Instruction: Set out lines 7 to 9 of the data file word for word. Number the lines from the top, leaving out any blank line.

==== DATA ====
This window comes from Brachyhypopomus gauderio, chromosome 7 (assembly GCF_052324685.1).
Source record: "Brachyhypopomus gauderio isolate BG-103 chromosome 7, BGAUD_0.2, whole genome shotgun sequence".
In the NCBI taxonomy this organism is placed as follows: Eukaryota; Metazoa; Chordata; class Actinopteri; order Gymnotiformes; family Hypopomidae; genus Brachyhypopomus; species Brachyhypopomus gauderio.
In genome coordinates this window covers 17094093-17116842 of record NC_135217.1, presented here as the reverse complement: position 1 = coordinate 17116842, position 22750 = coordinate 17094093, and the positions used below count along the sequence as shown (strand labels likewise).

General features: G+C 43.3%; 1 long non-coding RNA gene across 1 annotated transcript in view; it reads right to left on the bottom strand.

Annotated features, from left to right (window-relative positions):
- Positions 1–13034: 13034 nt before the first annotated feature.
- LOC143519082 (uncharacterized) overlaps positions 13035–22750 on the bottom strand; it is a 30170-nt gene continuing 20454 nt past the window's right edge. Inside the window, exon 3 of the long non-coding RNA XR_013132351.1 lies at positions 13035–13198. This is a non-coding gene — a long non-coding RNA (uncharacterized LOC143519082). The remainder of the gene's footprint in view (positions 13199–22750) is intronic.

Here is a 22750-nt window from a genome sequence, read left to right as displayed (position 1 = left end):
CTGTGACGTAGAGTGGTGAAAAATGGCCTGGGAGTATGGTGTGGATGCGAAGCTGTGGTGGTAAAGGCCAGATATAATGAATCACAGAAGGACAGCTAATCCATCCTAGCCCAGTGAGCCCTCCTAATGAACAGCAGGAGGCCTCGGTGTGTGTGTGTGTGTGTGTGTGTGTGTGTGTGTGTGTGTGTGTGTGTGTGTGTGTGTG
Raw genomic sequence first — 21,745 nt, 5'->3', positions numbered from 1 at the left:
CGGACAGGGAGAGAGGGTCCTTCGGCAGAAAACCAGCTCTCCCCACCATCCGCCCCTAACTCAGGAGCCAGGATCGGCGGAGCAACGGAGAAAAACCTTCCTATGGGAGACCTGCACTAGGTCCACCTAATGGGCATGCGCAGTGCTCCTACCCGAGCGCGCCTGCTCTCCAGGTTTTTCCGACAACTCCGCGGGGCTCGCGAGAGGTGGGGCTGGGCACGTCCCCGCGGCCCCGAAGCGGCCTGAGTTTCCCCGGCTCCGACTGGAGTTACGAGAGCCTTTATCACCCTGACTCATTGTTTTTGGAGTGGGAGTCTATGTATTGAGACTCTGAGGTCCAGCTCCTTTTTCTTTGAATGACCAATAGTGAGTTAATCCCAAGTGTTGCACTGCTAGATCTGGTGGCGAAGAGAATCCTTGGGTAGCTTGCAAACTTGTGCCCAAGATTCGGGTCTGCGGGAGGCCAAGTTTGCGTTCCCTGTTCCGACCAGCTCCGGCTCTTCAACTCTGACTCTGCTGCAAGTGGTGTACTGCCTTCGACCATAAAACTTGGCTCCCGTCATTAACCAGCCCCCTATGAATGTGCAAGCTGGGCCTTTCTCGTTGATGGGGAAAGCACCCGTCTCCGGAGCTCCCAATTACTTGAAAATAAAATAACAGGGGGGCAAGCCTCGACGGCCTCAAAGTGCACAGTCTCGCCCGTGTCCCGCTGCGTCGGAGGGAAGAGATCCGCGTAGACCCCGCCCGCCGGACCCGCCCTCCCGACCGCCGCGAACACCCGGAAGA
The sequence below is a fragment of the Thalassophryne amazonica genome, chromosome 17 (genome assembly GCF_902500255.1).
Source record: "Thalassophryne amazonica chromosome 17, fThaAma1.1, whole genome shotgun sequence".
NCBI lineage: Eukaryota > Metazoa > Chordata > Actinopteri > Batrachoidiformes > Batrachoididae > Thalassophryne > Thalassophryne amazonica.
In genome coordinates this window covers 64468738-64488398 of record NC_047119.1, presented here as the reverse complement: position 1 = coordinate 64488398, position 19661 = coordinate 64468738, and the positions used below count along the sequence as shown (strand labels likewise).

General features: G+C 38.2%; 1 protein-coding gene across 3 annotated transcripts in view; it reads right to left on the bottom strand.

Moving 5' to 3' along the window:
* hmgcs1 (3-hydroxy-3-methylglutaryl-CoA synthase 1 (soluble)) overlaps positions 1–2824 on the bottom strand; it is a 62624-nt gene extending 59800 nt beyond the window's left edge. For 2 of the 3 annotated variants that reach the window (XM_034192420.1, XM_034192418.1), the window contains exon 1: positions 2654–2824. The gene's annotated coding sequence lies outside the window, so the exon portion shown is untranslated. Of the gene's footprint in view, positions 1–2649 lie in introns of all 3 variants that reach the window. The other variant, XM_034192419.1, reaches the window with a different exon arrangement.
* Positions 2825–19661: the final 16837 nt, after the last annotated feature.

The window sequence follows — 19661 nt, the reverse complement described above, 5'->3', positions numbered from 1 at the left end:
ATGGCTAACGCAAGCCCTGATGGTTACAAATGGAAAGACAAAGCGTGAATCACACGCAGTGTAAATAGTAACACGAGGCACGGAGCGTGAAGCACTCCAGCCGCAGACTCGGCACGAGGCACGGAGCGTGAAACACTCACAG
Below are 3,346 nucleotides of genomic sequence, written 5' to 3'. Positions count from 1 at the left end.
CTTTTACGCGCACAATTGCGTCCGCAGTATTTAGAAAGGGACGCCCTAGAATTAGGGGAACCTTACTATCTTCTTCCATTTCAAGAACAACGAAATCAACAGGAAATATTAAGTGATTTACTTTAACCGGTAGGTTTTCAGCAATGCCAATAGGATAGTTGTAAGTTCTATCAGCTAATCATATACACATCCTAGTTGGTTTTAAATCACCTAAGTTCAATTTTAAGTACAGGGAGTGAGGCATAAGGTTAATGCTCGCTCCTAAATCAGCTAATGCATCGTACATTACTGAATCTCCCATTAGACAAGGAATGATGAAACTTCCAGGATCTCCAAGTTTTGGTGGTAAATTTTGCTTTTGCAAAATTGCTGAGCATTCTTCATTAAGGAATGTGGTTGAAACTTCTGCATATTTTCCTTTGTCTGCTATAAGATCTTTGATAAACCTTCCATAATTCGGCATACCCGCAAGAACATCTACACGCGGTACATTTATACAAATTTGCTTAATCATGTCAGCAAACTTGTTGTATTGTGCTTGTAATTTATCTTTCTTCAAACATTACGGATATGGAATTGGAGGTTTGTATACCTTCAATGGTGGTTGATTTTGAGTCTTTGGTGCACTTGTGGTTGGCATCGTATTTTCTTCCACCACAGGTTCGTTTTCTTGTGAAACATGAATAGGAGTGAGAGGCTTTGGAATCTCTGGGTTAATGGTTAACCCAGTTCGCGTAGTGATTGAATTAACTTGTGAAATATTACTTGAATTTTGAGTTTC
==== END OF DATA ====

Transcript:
- Positions 1–13034: 13034 nt before the first annotated feature.
- LOC143519082 (uncharacterized) overlaps positions 13035–22750 on the bottom strand; it is a 30170-nt gene continuing 20454 nt past the window's right edge. Inside the window, exon 3 of the long non-coding RNA XR_013132351.1 lies at positions 13035–13198. This is a non-coding gene — a long non-coding RNA (uncharacterized LOC143519082). The remainder of the gene's footprint in view (positions 13199–22750) is intronic.

Here is a 22750-nt window from a genome sequence, read left to right as displayed (position 1 = left end):